Writing for Science Learning: Book Creator

by Thomas DeVere Wolsey

Science teacher Kathy Blakemore has inspired generations of seventh-graders to take better care of our planet, to be curious about all its inhabitants, and to learn more about what makes its ecosystems work as they do.

Recently, Kathy and her students at Elsinore Middle School in Lake Elsinore, California decided to take their learning public. Using Book Creator, the students published a book titled, Incredible Invertebrates. Students worked in teams to identify sources about various phyla and then synthesize graphics and their reading. They learned about what it takes to write a book that is appealing to their audience as well.

Amazing Invertebrates

Incredible Invertebrates Click to read this book, made with Book Creator https://read.bookcreator.com

Each chapter is organized describing where the invertebrates live, what threats exist to their survival, and what fun facts the student scientists and authors uncovered. I was very impressed that the students cited their sources and identified key vocabulary that their readers will want to understand.

Congratulations to Mrs. B and her 7th-grade GEMS students on a job well done.

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2 Responses

  1. I really enjoyed having the opportunity to preview this online book, created by middle school students. It was visually-pleasing to the eye and extremely informative on the subject matter. I also noticed that there were several scientific vocabulary words. I wonder what that process looked like for this class of students to learn them. Each student varies with his or her level of prior knowledge and some of these terms can be difficult, even for an adult, to understand. How do you get students to better understand these terms and engrain them into their memory so that they truly remember them? As teachers, we know it is one thing to read these content-based texts and yet another to fully understand them and apply what we have learned, especially when creating a text, such as this class book project. It is important for students to not just memorize what they have learned but to be able to analyze, compare, contrast, assess, extend the knowledge and still much more. I think this collaboration and research opportunity strongly supports students in that endeavor—I do not believe they will forget this activity or the information they learned any time soon! I would love to see more classrooms adopting this fun, engaging idea.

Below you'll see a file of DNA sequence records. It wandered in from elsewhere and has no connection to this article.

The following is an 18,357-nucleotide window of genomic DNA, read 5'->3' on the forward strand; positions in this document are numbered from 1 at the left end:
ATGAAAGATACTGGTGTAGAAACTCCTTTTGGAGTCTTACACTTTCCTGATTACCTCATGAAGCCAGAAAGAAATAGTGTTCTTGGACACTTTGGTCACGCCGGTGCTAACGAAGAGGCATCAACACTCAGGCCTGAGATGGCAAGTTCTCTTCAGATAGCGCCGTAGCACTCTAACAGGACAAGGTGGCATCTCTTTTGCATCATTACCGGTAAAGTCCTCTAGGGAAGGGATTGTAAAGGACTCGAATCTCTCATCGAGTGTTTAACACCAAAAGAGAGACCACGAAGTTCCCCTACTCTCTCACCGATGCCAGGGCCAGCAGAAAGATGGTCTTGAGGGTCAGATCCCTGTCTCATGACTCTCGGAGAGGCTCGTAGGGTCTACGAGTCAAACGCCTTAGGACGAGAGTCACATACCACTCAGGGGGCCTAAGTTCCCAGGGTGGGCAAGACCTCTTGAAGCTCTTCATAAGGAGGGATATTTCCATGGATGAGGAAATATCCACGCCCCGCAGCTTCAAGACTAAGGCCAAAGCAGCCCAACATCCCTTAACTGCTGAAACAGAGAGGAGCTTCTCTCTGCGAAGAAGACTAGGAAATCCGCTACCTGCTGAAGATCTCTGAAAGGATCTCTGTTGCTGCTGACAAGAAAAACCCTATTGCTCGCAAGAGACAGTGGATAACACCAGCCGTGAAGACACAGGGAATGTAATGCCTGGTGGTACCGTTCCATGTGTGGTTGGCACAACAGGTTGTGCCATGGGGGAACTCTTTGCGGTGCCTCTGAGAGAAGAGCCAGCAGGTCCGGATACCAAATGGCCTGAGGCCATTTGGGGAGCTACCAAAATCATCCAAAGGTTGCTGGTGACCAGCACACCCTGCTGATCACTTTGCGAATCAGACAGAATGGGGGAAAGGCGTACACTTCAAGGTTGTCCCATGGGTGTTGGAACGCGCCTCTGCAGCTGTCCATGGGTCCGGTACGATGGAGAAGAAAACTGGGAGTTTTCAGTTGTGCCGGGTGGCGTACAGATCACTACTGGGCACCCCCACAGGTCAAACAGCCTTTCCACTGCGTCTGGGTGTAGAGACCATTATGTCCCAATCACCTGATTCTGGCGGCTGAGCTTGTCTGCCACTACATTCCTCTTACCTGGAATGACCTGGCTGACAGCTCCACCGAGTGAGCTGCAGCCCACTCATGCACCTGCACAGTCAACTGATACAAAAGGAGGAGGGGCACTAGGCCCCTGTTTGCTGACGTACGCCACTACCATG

• Thanks for your thoughtful contribution, Amelia. I know that the teacher makes use of Latin and Greek roots to help the students recall and understand difficult scientific nomenclature.

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